Innocent until proven Muslim… so what now?
The recent case of Babar Ahmad, Talha Ahsan and the rest of those who have been extradited is unprecedented and a turning point in not just British Muslim history but also British history in general. From now on students and professors of law, politics as well as history and other disciplines will muse over this issue with great interest. Some will surely wonder how such things could happen in 21st century Britain, the oldest democracy in the world, others will see it as a triumph, probably out of prejudice. Now, we have the case of computer hacker Gary Mckinnon who will not be extradited because of Home Secretary Theresa May’s intervention under the Human Rights Act (which her government plan to repeal), even though, unlike Babar and co, Mckinnon pleaded guilty. Innocent, until proven Muslim.
Amongst the Muslims, Babar Ahmad was the bigger highlight. The media on the other hand would try to blight this by focusing the public’s lenses on the villainous caricature of Abu Hamza, moulded by the media. It takes a great deal of patience to even write, even briefly, about the case of Babar Ahmad. After enduring beatings, taunts and provocative remarks like ‘Where is your God now?’, sexual abuse, there were no prosecutions. What followed was eight long years of detention without being charged and the not so secret cooperation between the Courts, judges, British law enforcement, CPS, FBI and other governmental bodies all with the prearranged intent of extraditing the lot. The rest not need be retold. But why so much preparation? Because of the increasing pressure from the public and civil organisations. Some of who, sympathised with Babar and Co’s cause, others simply hated the extradition treaty between the UK and the US. We signed one of the biggest petitions in the internet, we blogged, we facebooked, we twittered, we made du’aa… and now we are left wondering was it all worth it?
Yes it was!
It exposed our government, our legal system and those who occupy and run the system. It exposed them as hypocrites. It is paving the way for UK- US extradition treaty like in the case of Gary Mckinnon case and the treaty was previously was debated in parliament, which showed unanimity amongst MPs for the need to change the treaty. But above all, many Muslims came together for a cause to help their brothers for the sake of the Almighty. It also made many Muslims engage in political activism, in which many Muslims were not engaged in before – So it was well worth it!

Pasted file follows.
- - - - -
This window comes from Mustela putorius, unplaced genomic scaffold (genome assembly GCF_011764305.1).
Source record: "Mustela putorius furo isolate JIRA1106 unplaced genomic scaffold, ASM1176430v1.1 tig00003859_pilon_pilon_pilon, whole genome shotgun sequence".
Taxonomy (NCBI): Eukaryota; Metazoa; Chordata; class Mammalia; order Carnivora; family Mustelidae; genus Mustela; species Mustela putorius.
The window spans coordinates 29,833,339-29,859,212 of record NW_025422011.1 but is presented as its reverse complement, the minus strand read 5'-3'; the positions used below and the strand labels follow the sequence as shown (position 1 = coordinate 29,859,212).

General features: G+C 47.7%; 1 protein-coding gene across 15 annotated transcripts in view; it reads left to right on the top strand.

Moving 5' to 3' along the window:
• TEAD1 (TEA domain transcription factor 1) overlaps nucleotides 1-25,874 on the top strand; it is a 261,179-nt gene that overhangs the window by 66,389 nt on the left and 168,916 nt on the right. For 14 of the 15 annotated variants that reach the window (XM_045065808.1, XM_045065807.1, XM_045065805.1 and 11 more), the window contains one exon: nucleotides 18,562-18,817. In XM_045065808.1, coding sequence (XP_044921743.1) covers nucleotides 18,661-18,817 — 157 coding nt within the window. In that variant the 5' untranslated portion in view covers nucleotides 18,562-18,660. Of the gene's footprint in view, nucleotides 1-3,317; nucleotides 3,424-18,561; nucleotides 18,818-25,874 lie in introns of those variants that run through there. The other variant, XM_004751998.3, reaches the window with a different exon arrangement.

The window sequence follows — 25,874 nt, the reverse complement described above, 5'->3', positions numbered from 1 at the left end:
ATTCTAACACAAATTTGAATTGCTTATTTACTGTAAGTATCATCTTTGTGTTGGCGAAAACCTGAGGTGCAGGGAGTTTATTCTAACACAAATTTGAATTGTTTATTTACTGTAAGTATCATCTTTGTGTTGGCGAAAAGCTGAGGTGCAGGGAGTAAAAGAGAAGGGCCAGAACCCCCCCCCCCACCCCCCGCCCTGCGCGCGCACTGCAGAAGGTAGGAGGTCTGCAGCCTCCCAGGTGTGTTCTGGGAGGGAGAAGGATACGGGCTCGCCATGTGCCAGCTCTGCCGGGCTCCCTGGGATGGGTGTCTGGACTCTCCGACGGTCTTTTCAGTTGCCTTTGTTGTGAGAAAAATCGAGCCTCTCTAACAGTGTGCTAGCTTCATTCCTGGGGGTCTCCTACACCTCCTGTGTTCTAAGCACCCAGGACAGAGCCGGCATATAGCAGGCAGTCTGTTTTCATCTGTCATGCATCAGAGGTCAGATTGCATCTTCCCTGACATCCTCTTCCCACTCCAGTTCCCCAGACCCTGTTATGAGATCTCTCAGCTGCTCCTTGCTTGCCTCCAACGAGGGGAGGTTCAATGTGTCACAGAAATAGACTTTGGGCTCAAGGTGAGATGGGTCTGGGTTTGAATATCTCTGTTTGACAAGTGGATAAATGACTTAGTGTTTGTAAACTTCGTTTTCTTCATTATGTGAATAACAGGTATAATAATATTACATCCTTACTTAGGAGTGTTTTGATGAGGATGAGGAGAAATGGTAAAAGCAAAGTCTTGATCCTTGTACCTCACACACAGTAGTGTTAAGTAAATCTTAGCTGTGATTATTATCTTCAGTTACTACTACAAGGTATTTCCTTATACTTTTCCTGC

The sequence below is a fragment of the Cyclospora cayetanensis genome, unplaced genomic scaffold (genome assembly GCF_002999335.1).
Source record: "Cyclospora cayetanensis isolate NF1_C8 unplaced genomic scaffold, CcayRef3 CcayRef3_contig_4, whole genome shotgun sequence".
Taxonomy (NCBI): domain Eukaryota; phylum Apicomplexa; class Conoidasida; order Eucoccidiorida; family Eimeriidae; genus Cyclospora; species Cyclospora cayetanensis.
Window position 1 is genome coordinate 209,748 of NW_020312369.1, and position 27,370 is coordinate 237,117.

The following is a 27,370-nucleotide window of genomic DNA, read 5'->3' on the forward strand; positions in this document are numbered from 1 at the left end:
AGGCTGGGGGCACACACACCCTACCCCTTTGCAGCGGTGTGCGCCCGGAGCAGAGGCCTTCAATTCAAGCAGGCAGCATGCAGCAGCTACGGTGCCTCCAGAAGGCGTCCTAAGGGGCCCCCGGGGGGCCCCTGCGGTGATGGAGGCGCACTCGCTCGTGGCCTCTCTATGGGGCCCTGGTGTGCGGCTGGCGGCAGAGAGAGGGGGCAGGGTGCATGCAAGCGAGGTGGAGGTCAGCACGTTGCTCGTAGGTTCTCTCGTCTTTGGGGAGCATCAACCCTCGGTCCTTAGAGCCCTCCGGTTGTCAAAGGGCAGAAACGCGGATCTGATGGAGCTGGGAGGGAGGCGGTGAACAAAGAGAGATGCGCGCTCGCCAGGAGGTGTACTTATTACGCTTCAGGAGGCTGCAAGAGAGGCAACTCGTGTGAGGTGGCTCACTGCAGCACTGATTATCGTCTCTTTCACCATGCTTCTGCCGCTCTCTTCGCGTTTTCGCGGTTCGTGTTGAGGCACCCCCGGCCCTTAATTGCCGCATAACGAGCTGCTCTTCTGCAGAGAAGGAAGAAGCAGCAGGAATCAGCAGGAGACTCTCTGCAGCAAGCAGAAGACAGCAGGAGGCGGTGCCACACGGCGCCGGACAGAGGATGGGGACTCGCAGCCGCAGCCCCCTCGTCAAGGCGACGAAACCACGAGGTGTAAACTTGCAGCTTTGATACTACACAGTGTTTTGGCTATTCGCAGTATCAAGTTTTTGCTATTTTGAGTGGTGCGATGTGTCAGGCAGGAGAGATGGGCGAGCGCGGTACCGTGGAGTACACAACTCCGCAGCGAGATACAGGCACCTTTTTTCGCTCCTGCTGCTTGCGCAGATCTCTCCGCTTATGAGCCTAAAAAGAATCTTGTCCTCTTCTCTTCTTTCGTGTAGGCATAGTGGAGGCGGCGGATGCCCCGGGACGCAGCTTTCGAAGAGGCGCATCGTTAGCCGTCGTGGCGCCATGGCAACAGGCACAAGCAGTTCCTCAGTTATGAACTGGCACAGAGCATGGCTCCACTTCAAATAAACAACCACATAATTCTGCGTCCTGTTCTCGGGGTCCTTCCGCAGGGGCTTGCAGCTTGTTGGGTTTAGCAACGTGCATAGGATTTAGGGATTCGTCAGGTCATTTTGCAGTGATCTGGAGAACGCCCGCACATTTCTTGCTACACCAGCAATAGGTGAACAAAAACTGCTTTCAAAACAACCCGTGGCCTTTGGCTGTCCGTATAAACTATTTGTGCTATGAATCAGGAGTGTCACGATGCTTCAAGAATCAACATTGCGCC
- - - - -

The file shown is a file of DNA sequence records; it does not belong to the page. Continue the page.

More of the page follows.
Instead of becoming too angry and frustrated, we should reevaluate ourselves in the light of what has happened. It has become clear, that Muslims have not firmly established themselves in the UK, and the West. By this I mean, we are not in a strong position to fight back against prejudice. Babar Ahmad isn’t the only thing that has happened to Muslims in the UK. It will not stop with him. So what now? We should increase in our political activism. We focus much on spiritual and Fiqhi issues. Praiseworthy as they might be, politics is something which many Muslims, ISoc’s and others neglect. Many of us don’t understand politics and not willing to learn about it. If this were the case of every Muslim, than we’d probably long be kicked out from this country. We should aspire to become lawyers, politicians, journalists, academics, intellectuals of the highest caliber. If we can do this we will become people of enormous influence. How? All of the above are some of the most highly respected and esteemed people in our society. The media simply cannot ignore them. We need media moguls, the likes of Rupert Murdoch (although, phone hacking isn’t a very good idea). The situation of the early Muslims eased due to the conversion of the likes of Hamza and Umar Ibn Al Khattab. Businessmen and entrepreneur’s, also have a role to play in the field of politics. Perhaps they can fund pro- Muslim media outlets? Wealthy Muslims spend a lot on Masaajid. This is praiseworthy and something that cannot be discouraged, but how many Muslims come together, spend and form something like a think tank which can influence government policies and party manifestos in favour of the Muslims? And I am not ashamed to say, that Muslims need to learn much from the Jewish community, who after suffering from centuries of anti Semitism, managed to pretty much silence all anti semites, by achieving such positions of influence. In other words, we should go a step further, and not just be content with petitioning and lobbying. Indeed ‘The believer does not allow to be stung twice from one (and the same) hole.’ 1
Finally, we should take solace in the stories of the Qur’aan. When the Prophet (peace be upon him) was going through the early difficult periods (and we are having it easy so far), Allaah would reveal to him stories of the Prophets and other stories such as the Boy and the King, giving him hope. One story we can take in this case, is Yusuf (AS). After being thrown in the well, sold as a slave, and imprisoned unjustly, just like Babar and co, he would later occupy a position of authority in Egypt. So perhaps, if Babar and co were ever to be released… what would be awaiting them? But if they spent the rest of their lives in prison, what would await them in the hereafter? We can only imagine.
- Muslim ↩